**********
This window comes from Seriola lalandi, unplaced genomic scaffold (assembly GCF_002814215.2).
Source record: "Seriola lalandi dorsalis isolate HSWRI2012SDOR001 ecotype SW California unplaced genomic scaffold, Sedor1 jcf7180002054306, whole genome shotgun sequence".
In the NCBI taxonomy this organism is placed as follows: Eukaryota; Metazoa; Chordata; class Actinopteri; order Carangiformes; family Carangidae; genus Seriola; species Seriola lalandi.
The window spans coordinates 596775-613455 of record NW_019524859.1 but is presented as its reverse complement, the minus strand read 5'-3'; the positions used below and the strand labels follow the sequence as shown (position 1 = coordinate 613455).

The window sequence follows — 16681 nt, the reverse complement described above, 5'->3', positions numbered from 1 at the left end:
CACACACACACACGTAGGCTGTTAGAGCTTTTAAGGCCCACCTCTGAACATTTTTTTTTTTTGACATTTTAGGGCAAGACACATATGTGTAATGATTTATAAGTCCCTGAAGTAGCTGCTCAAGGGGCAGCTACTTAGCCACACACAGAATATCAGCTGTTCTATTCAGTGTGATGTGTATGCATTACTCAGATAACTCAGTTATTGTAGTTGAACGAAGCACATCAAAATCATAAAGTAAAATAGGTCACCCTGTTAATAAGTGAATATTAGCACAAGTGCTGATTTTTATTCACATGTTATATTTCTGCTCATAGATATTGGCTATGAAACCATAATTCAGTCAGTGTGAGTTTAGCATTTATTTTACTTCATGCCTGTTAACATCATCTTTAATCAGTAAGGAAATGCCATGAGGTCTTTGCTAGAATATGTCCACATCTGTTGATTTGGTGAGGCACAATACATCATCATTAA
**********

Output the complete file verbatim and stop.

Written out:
This window comes from Seriola lalandi, unplaced genomic scaffold (assembly GCF_002814215.2).
Source record: "Seriola lalandi dorsalis isolate HSWRI2012SDOR001 ecotype SW California unplaced genomic scaffold, Sedor1 jcf7180002054306, whole genome shotgun sequence".
In the NCBI taxonomy this organism is placed as follows: Eukaryota; Metazoa; Chordata; class Actinopteri; order Carangiformes; family Carangidae; genus Seriola; species Seriola lalandi.
The window spans coordinates 596775-613455 of record NW_019524859.1 but is presented as its reverse complement, the minus strand read 5'-3'; the positions used below and the strand labels follow the sequence as shown (position 1 = coordinate 613455).

The window sequence follows — 16681 nt, the reverse complement described above, 5'->3', positions numbered from 1 at the left end:
CACACACACACACGTAGGCTGTTAGAGCTTTTAAGGCCCACCTCTGAACATTTTTTTTTTTTGACATTTTAGGGCAAGACACATATGTGTAATGATTTATAAGTCCCTGAAGTAGCTGCTCAAGGGGCAGCTACTTAGCCACACACAGAATATCAGCTGTTCTATTCAGTGTGATGTGTATGCATTACTCAGATAACTCAGTTATTGTAGTTGAACGAAGCACATCAAAATCATAAAGTAAAATAGGTCACCCTGTTAATAAGTGAATATTAGCACAAGTGCTGATTTTTATTCACATGTTATATTTCTGCTCATAGATATTGGCTATGAAACCATAATTCAGTCAGTGTGAGTTTAGCATTTATTTTACTTCATGCCTGTTAACATCATCTTTAATCAGTAAGGAAATGCCATGAGGTCTTTGCTAGAATATGTCCACATCTGTTGATTTGGTGAGGCACAATACATCATCATTAA